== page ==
British emotive-pop trio Keane will finally release their sophomore album, Under the Iron Sea, June 20th. The outfit fronted by the angelic-piped vocalist Tom Chaplin, began work on their latest effort while promoting their 2004 debut, Hopes and Fears. Keane’s songwriter, pianist Tim Rice-Oxley, who typically writes in romantic isolation, found ways to compose on the road.
“I love to write songs on a piano in a little house in the middle of nowhere in the middle of night with a bottle of wine,” says Rice-Oxley. “But when you’re moving from one place to another, you don’t have that luxury. So I had to learn to adjust to writing songs in the back of the bus. That was difficult — but it all came together in the end. The other guys in the band were really helpful. They sensed I was feeling a lot of pressure and tried to take the heat off me.”
Left to do his own thing while the rest of the band promoted Hopes, Rice-Oxley found his mind drifting to surprisingly somber, political themes. While their debut featured the soaring, piano-driven ballad “Somewhere Only We Know,” the new effort’s “Strokes-y” first single, “Is It Any Wonder,” deals with weightier stuff, inspired in part by England’s involvement in the war in Iraq.
“It’s probably the one song on the record that most expresses our dismay and confusion about what it means to be a British citizen, in terms of what our society’s contributing to the world at large,” Rice-Oxley explains. “It’s very hard to make sense of why Britain feels it needs to sign up with George Bush’s attacks on Iraq and the whole Afghanistan thing. It feels like there’s a whole lot of trouble brewing up over Iran, and you just don’t know where it’s going to end. On a personal level, for people of our age, it’s really unsettling.”
Beyond the lyrical content, Keane wanted to push the album’s formal structure, spurred on by rock’s favorite godfather, Bono. Not long after settling into a recording studio last fall, U2 asked them to open for their shows at New York’s Madison Square Garden. While hanging backstage with the legends, drummer Richard Hughes says Bono gave his band some great advice.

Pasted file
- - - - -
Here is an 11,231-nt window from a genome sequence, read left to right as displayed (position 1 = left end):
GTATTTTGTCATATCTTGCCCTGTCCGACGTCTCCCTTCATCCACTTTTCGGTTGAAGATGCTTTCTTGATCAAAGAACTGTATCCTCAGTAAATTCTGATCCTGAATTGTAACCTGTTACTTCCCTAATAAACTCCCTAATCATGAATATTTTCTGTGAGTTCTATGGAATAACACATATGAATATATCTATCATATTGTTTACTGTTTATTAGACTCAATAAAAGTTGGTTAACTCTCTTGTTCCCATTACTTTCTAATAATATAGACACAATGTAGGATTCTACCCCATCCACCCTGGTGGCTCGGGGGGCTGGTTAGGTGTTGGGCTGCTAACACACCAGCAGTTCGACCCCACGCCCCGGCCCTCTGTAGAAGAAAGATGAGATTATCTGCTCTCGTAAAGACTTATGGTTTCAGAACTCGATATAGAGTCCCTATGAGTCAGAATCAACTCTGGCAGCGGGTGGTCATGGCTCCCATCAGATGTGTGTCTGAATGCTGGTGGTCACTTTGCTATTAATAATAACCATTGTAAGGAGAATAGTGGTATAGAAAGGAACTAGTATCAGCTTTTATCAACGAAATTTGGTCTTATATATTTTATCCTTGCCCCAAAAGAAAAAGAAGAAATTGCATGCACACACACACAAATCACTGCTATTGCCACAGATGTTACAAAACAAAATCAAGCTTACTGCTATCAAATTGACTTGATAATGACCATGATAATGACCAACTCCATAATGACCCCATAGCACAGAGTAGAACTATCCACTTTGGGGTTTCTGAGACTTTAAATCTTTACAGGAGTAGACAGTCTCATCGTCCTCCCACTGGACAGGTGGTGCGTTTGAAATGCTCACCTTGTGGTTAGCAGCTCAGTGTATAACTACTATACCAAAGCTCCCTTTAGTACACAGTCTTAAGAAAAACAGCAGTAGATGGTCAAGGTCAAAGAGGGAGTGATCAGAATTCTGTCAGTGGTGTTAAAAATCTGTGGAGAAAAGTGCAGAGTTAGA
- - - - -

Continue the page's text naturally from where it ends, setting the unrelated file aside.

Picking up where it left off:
“We were talking about making good albums, and he was saying that he thinks that the order of songs and the atmosphere that that creates is undervalued but incredibly important,” Hughes explains. “With that in mind, we did work very hard trying out various track listings and orders of the songs, to get it right.”
Now that the album has taken shape, Rice-Oxley believes that fans of the group’s debut should find Under the Iron Sea a provocative move in another direction. “It does sound really different. We made a point of changing things up,” he says. “We grew up listening to bands like Depeche Mode, the Beatles and the Smiths — people who were always trying to do new things with the set-up they had. We grew up thinking that was what a band was supposed to do.”
Keane are planning to support the release with a handful of intimate gigs in the U.S., with specific dates to be announced shortly. “We’ve got a whole bunch of new songs that really mean a hell of a lot to us,” says Rice-Oxley. “And I think, this time, we’re going to have a lot more fun.”